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German top court dismisses injunction against EU COVID-19 recovery fund

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An emergency phone at a tram stop stands near the Euro sculpture in front of the European Central Bank in Frankfurt, Germany, March 18, 2014.
An emergency phone at a tram stop stands near the Euro sculpture in front of the European Central Bank in Frankfurt, Germany, March 18, 2014.   -   Copyright  AP Photo/Michael Probst
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Germany's highest court on Wednesday rejected an emergency attempt to block the country from ratifying the European Union's Recovery package over the bloc's plan to raise funds by pooling debts.

The EU unveiled a €1.8 trillion seven-year budget in December which includes a €750 billion post-COVID Recovery Plan. Part of the money is to raised by the issuance of an EU common bond, which has never been done before.

But some in Germany had launched a legal challenge over the new instrument, fearing its use would not be limited to the recovery package and that it would curtail the country's future ability to raise money on financial markets.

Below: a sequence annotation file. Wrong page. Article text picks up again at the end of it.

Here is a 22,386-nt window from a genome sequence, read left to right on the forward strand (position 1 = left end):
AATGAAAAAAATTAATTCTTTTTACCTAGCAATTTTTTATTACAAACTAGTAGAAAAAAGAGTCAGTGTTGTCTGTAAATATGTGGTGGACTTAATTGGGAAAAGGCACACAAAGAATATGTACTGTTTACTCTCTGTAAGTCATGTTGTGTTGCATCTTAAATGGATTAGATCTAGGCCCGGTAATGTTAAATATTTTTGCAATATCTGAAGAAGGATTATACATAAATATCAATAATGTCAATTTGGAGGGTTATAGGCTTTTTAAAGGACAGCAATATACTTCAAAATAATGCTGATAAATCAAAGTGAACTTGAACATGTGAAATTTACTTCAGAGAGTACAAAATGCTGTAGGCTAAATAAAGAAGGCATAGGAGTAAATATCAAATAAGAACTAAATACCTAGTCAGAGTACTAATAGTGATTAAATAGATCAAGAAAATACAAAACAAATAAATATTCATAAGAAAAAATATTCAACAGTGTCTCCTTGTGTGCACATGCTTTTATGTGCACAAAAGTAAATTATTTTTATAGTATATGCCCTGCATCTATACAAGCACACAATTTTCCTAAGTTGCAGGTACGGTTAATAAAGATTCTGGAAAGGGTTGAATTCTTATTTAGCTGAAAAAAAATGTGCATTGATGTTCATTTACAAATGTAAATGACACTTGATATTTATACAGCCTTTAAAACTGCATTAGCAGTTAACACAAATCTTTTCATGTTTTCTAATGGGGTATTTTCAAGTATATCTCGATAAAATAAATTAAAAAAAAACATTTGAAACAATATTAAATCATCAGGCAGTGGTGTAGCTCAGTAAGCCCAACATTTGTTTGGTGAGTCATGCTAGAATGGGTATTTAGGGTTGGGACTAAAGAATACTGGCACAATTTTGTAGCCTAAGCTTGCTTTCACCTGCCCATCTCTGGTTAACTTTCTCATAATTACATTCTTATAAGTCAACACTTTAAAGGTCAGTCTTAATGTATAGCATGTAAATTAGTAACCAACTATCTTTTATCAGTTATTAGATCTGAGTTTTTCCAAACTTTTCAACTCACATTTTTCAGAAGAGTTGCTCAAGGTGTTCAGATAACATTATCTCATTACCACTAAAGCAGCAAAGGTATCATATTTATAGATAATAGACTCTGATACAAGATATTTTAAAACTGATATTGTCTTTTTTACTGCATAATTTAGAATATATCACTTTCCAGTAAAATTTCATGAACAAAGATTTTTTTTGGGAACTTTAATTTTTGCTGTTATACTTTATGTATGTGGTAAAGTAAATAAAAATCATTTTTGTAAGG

The Constitutional Court said however that "based on a summary examination, it does not appear highly likely that the Court will find a violation" of the country's fundamental law and rejected the appeal for an emergency injunction.

It was filed by the far-right party Alternative for Germany (AfD) and a civic group named Bündnis Bürgerwille, or Citizens' Will Alliance. Both argue the recovery fund is unconstitutional and breaches the EU treaties.

But the court will continue its examine the legal complaint, stating that "submissions made by the applicants demonstrate that it appears at least possible that the approved 2020 Own Resources Decision infringes the Bundestag’s overall budgetary responsibility, encroaches upon the Basic Law’s constitutional identity, and violates the applicants’ right to democratic self-determination."

It argued that "the consequences that would arise if the preliminary injunction sought were not issued but the act of approval were later found to be unconstitutional are less severe than the consequences that would arise if the preliminary injunction were in fact issued but the constitutional complaints lodged by the applicants ultimately turned out to be unfounded in the principal proceedings."

European Commission chief Ursula von der Leyen welcomed the Court's ruling.

"The EU stays on track with its economic recovery, following this unprecedented pandemic," she wrote on Twitter.

Last year, the German Constitutional Court had ruled that a bond-buying programme launched by the European Central Bank in 2015 to boost the eurozone's economy as it continued to struggle from the impact of the 2008 and 2018 financial crises, was partially unlawful. This came despite the EU's top court declaring the programme lawful.